Toro Rosso’s strategy not to attempt another round of flying laps after their first Q2 runs – which had looked strong enough to warrant a berth in the top-ten – backfired, with Sébastien Buemi and Jaime Alguersuari occupying the eighth row, one spot ahead of Sauber rookie Sergio Pérez, who did not post a lap time in Q2.
Not surprisingly, the Lotus, Virgin Racing and HRT teams occupied the list of drivers who took an early bath at the end of the first knockout phase of qualifying, with the Lotus pairing of Heikki Kovalainen and Jarno Trulli comfortably outpacing the Virgin duo of Jérôme d’Ambrosio and Timo Glock.
Daniel Ricciardo managed to qualify off the back row of the grid, in his HRT, although his cause was helped by Mercedes’ Nico Rosberg suffering a hydraulics problem and being unable to post a time in Q1.
Ricciardo’s team-mate Vitantonio Liuzzi was another driver not to post a flying lap, with his car undergoing repairs after it suffered a mechanical failure earlier in the day during final practice. Liuzzi has been hit by a raft of problems, and has completed barely a dozen laps all weekend.
So it’s all set for an interesting race tomorrow, which will be all about tyre management. Oh, and the single point that Sebastian Vettel needs to become the sport’s youngest-ever double World Champion.
2011 Japanese Grand Prix – Qualifying Session Times:
|1.||Sebastian Vettel||Red Bull Racing Renault||1:33.051||1:31.424||1:30.466|
|2.||Jenson Button||McLaren Mercedes||1:32.947||1:31.434||1:30.475|
|3.||Lewis Hamilton||McLaren Mercedes||1:32.843||1:31.139||1:30.617|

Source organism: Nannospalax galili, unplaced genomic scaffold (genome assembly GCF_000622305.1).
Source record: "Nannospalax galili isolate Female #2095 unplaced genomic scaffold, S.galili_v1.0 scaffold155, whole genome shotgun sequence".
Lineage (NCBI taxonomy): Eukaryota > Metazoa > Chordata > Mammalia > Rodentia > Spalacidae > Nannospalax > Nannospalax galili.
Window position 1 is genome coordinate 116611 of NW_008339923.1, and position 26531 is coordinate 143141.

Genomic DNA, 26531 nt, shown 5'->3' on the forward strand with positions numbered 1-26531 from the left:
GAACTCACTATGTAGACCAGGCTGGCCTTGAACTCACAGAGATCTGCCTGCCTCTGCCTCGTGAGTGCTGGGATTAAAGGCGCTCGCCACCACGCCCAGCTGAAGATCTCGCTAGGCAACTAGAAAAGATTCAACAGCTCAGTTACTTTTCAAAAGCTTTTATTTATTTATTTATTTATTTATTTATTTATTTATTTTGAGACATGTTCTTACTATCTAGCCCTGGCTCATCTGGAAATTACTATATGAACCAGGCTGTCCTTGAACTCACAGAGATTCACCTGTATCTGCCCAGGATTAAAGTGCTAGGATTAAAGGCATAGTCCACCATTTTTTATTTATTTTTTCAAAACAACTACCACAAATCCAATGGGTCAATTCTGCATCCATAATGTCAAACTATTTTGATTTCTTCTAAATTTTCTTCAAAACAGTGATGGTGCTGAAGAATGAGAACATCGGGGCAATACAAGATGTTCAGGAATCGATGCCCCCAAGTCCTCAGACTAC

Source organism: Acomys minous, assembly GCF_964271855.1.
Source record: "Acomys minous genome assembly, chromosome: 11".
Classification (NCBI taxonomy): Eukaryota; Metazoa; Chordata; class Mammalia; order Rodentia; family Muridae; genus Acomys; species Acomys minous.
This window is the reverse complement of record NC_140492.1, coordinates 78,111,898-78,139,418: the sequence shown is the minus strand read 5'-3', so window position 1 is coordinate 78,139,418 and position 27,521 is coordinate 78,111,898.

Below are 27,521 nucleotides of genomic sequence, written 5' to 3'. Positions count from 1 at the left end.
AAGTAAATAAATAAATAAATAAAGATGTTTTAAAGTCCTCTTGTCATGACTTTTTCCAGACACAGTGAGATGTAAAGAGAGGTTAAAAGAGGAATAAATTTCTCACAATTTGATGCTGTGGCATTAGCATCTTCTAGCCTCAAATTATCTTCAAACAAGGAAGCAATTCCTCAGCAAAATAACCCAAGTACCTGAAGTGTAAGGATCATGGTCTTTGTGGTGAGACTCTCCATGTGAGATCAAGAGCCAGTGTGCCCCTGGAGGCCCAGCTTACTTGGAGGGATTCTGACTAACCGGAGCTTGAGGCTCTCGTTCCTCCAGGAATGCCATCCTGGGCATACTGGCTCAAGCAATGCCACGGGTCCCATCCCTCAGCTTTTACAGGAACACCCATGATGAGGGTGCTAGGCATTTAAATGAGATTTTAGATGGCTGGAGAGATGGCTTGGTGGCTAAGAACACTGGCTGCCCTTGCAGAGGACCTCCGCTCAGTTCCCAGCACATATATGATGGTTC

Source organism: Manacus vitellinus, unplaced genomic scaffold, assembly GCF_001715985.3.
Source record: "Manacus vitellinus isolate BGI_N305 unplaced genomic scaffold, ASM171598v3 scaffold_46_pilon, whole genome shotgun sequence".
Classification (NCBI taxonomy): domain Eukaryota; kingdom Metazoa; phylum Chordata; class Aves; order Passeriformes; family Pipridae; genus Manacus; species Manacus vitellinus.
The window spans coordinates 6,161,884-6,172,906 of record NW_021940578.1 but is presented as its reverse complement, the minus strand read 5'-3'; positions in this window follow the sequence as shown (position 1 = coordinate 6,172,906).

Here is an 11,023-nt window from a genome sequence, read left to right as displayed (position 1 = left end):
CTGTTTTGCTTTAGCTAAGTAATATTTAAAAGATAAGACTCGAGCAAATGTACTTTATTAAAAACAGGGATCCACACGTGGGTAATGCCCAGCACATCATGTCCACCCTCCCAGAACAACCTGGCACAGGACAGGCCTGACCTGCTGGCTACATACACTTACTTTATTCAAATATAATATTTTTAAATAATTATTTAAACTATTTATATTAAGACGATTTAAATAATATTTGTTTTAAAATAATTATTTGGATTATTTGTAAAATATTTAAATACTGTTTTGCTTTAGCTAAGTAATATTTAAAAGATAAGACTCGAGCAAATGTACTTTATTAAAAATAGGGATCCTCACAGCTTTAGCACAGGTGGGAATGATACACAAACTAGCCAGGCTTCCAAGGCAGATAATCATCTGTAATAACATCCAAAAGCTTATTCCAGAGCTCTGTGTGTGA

|6.||Mark Webber||Red Bull Racing Renault||1:33.135||1:31.576||1:31.156|
|7.||Kamui Kobayashi||Sauber Ferrari||1:32.626||1:32.380||no time|
|8.||Michael Schumacher||Mercedes GP||1:33.748||1:32.116||no time|
|9.||Bruno Senna||Renault||1:33.359||1:32.297||no time|
|10.||Vitaly Petrov||Renault||1:32.877||1:32.245||no time|
|11.||Adrian Sutil||Force India Mercedes||1:32.761||1:32.463|
|12.||Paul di Resta||Force India Mercedes||1:33.499||1:32.746|
|13.||Rubens Barrichello||Williams Cosworth||1:33.921||1:33.079|
|14.||Pastor Maldonado||Williams Cosworth||1:33.781||1:33.224|
|15.||Sébastien Buemi||Toro Rosso Ferrari||1:33.064||1:33.227|
|16.||Jaime Alguersuari||Toro Rosso Ferrari||1:35.111||1:33.427|
|17.||Sergio Pérez||Sauber Ferrari||1:34.704||no time|
|18.||Heikki Kovalainen||Team Lotus Renault||1:35.454|
|19.||Jarno Trulli||Team Lotus Renault||1:35.514|
|20.||Jérôme d’Ambrosio||Virgin Racing Cosworth||1:36.439|
|21.||Timo Glock||Virgin Racing Cosworth||1:36.507|
|22.||Daniel Ricciardo||HRT F1 Cosworth||1:37.846|
|DNQ.||Nico Rosberg||Mercedes GP||no time|
|DNQ.||Vitantonio Liuzzi||HRT F1 Cosworth||no time|
Latest posts by Richard Bailey (see all)
- 2020 F1 Season Review (Blu Ray) - 27 February, 2021
- WTCR: Guerrieri outwits Muller at the Nordschleife - 26 September, 2020
- WTCR: Girolami breaks Nordschleife lap record to claim pole - 25 September, 2020
- WTCR: Hyundai withdraws from Germany round - 24 September, 2020
- WTCR: Ehrlacher leads Lynk & Co podium sweep at Zolder - 13 September, 2020